Design patterns are not a catalogue of ideas in which you chose solutions to your problems. Try to solve your problem and only if you encounter a known problem should you consider the pattern. This is why the intent matters. For the chain of responsibility, it's:
Avoid coupling the sender of a request to its receiver, giving more than one object to handle the request.
Does this match your real problem? I understand that your
intialize() function calls for a single object its
methodN() and if only one of this method returns an error code (because of missing authorizations / unaccepted persona),
initalize() returns an error. To succeed, all the invoked methods must return a non zero result.
It appears that your intent is completely different: it's not about decoupling the sender from the reveiver. It's about the same receiver successively handling different requests. And more precisely, it's about calling a predefined set of methods in a given order. The chain pattern would be an overkill here:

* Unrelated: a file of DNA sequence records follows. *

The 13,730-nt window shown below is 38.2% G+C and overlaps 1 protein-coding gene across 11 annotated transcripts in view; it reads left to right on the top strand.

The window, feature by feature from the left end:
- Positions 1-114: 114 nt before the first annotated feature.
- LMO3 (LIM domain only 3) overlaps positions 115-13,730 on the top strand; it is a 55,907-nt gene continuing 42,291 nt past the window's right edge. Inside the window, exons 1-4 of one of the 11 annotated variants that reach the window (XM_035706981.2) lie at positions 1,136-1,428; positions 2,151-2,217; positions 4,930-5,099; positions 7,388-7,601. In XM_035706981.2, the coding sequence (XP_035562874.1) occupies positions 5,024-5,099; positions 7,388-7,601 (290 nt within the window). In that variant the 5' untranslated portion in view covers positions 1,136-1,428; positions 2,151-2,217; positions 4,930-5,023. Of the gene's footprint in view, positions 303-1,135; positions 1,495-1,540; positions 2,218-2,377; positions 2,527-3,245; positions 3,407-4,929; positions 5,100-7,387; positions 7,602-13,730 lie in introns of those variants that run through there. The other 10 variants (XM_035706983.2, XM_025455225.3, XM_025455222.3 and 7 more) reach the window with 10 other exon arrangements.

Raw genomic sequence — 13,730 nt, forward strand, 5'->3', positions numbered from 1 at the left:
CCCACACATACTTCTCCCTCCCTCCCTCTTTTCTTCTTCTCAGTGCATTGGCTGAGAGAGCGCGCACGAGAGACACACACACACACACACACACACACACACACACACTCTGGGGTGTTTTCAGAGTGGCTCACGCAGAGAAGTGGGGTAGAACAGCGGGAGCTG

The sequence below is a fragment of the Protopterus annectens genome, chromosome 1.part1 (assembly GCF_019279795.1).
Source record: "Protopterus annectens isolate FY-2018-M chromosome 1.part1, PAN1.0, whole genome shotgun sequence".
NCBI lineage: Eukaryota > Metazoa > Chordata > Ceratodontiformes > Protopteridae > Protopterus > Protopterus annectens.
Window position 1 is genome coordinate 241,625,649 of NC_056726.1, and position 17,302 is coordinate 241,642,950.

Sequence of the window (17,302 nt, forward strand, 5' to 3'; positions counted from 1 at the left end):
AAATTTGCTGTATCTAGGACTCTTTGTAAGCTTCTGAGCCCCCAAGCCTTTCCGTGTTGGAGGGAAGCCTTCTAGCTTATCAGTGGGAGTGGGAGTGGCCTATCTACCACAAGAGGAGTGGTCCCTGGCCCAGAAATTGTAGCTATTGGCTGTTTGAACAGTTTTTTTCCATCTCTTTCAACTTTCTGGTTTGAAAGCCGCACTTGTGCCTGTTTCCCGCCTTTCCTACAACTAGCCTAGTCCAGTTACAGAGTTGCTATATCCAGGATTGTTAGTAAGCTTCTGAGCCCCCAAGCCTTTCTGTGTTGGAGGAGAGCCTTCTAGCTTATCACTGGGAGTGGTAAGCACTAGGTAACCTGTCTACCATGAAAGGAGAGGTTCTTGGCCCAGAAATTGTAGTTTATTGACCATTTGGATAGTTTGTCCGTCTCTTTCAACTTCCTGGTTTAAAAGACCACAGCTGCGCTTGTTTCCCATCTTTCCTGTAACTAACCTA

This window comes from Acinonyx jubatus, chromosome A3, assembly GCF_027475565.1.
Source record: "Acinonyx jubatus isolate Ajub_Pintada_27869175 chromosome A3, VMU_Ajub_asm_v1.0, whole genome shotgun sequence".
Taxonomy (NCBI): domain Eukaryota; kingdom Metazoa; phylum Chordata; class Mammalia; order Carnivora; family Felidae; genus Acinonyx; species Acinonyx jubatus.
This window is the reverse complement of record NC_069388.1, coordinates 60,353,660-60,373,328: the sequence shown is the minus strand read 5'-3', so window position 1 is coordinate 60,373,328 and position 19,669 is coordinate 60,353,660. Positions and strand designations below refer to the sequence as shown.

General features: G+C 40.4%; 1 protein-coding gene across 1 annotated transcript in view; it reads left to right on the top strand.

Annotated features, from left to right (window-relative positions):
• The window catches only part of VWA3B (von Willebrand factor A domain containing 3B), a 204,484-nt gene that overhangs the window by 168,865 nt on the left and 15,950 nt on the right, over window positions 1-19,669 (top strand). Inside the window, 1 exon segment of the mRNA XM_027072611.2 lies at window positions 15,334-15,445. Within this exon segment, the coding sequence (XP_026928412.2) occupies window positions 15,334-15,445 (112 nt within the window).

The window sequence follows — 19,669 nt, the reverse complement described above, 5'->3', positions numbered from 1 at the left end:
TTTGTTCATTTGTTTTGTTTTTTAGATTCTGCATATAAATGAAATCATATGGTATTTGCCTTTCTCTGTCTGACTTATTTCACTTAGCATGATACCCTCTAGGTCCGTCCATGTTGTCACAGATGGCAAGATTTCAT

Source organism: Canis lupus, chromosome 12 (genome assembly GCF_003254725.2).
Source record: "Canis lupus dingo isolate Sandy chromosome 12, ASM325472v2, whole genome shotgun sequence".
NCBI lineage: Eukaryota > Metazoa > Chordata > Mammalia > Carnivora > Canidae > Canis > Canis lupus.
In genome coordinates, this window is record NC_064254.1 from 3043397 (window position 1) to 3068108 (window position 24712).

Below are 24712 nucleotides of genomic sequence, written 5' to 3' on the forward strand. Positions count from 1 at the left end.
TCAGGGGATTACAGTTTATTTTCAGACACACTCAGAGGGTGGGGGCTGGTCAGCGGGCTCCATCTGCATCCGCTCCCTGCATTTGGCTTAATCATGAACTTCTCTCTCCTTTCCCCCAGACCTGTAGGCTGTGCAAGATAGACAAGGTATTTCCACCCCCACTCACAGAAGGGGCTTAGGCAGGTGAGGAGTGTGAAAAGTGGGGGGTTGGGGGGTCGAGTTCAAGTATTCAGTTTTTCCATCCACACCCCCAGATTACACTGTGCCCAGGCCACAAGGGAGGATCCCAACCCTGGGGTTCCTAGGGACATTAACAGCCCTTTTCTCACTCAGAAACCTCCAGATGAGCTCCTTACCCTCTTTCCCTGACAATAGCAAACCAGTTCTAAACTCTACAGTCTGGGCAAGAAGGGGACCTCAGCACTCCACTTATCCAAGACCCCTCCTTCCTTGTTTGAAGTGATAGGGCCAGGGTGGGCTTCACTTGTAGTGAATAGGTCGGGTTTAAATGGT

- You'd need to create the chain by registering each successive method to call as a
- Since the chain pattern is based on an abstract
Handler class with a single method to handle the request, you'd need to create N adapters, one for each method, that each hold a reference to your single instance, and a link to the successor.
- Not only would this require a lot of boilerplate code for the adapters, but your adapters would need to hard-wire to specific methods; so instead of decoupling, you'd on contrary tightly couple.
There are much simpler solutions: You could just consider a simple logical chaining. Depending on the language you could for example write:
bool success = o.method1() && o.method2() && ... && o.methodN();